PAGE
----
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THE twenty-six letters, on pleasure intent,
At Alphabet House, a day's
now, and see, in what order they went.
First came Captain A, with B
F G H I J K, L M N, 0 an
Then queer little Q, and then
C D and
R, S and T.
Next, U V and W, went on their way;
X Y and Z stopped, with each other to
And now, all their names, little friend, can you say ?
S-H-O-U-T with delight gave a Shout,
of frolic, they scampered about;
And sought for amusement, within doors and out.
The Baldwin Library
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Doings of the Alfhabel.
A, in the garden, a large Apple found;
Ripe, red, and mellow, it lay on the ground.
He divided it first, and then handed it round.
B., watched the Bees, all the Summer-day long,
Busy, the sweet-scented flowers among;
Filling the air, with their soft, droning song.
C, stroked the Cat, as it slept in the sun;
Good boys never sleep, till their lessons are done;
But Puss, is but Puss, and so tasks she has none
JD called the D og; in his kennel he lay,
But readily came, at the summons to play;
Are we always willing, and quick to obey ?
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Doings of the Al1habet.
E, went for
Eggs, and was
highly pleased, when,
She spied out the nest of an old speckled
Who had filled it with
Eggs, to the number of ten.
how delighted they
So greedy for food;
it would fill
me with shame,
forgetting themselves, did the same.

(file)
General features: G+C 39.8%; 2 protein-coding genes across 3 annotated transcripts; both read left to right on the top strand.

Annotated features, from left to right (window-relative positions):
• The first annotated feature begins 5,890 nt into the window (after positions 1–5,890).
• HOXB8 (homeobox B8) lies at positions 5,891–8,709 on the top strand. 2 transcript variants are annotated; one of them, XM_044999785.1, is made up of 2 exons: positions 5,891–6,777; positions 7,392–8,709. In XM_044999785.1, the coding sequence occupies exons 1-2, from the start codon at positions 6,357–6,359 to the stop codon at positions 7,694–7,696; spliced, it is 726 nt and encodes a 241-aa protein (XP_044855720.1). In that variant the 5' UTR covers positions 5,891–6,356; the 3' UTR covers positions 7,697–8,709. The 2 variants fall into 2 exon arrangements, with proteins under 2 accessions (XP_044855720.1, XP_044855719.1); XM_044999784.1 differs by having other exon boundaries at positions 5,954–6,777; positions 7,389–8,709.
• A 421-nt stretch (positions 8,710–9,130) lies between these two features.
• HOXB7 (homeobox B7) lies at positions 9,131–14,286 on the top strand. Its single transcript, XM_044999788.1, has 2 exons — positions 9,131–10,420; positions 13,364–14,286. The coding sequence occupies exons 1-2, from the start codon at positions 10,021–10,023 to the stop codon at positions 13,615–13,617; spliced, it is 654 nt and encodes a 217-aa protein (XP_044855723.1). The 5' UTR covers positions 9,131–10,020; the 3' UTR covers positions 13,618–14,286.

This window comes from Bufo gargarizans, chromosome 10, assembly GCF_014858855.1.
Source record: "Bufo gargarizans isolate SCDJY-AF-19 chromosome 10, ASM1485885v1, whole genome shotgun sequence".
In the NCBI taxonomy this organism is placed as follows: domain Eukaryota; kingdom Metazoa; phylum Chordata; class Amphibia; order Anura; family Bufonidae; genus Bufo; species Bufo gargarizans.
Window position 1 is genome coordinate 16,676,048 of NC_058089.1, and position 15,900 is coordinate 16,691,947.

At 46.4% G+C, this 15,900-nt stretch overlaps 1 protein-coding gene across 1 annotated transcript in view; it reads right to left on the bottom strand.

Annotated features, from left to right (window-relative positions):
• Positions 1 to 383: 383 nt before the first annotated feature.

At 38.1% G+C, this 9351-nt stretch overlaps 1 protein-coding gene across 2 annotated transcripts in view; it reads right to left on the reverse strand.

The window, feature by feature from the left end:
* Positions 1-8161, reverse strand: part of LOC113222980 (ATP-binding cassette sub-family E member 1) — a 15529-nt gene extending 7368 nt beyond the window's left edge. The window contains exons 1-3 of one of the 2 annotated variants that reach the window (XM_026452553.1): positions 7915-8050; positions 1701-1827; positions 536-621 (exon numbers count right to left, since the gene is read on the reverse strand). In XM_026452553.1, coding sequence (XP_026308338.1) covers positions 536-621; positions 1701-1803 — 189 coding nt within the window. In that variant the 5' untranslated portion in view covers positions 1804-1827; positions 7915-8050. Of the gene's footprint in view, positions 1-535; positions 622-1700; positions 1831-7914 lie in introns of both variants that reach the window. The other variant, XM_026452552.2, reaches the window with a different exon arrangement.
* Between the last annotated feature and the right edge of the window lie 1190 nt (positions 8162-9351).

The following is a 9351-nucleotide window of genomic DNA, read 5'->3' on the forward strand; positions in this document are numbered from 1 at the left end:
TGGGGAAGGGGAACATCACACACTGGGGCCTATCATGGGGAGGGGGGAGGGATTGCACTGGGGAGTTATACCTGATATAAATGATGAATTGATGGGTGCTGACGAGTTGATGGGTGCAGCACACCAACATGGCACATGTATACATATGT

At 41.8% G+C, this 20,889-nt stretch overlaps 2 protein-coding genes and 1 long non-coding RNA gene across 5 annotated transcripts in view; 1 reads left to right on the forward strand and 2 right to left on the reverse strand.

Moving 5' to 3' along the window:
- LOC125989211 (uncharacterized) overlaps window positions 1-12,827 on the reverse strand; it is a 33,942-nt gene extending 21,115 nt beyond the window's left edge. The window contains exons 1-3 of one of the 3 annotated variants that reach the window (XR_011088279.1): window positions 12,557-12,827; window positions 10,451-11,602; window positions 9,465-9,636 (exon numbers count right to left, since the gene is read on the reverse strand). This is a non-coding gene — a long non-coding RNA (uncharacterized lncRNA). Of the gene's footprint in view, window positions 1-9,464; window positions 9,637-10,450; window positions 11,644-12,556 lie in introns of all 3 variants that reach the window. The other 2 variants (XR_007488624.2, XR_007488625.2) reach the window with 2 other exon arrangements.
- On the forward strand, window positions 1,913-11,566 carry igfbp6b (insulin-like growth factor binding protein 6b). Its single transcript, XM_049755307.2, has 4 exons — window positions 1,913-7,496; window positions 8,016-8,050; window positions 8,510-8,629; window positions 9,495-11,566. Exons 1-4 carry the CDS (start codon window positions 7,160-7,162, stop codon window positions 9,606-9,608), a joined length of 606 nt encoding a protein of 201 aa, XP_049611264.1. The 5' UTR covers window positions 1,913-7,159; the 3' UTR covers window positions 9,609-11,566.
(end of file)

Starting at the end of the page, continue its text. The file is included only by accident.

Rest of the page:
G, heard a Goat bleat, and turning around;
Old Billy the Goat,
in the garden he found;
But Billy kicked up, and was
off with a bound.
the Horse, and he asked leave to ride.
Honest Hanks, with good humor, soon set him astride;
And through the green meadows, kept close to his side.
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Doings of the Alphkabet.
I, plucked the Ivy, which round the tree twined.
J with a jump, and a laugh, went to find
A Blue-jay, which sung in the thicket behind.
K, saw the Kine, (which are Cows,) and soon learned,
How curds from the milk, into cheese could be turned;
And cream, into butter, if properly churned.
JL loved the Lambs, soft and harmless were they;
How pretty they looked, at their innocent play!
As nimbly, they capered, through all the long day.
M3, found a Mole, who though not very bright,
Worked far underground, where it always is night:
Much better than many, who work in the light.
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Doings of the Alihabe/.
and O for dessert,
Nuts and Oranges sought;
when asked to take more, had enough, as she thought;
P. heard the
I thank you," as little folks ought.
Parrot say, "How do you do ?"
" I'm wiser,
Miss Polly than you;
For the words, and their meaning, right well I know, too."
\Q looking, round saw some Quince in a jar,
R, prudently said,
if honest we are,
Let us leave it alone, 'twill be better by far."
the Scriptures, how happy was she,
To read the sweet words, from
the book on her knee
"Suffer little children to come unto me."
Doings of the Alp~abet.
T. asked the Time, for soon home they must go;
Swiftly the pendulum, moves to and fro;
Time waits for no one, as wise people know.
U, who was Useful, to help and to learn,
Ran to the kitchen, and brought in the Urn;
Then served them to tea, and to plum-cake in turn.
V, from the Vine, gathered grapes for a treat;
W walked on, the large Wagon to meet;---
And soon full of fun, ev'ry one took a seat.
X, Y and Z, were so sorry that they,
Had found little to see, to hear, or to say;
But hoped to do better, the next holiday.
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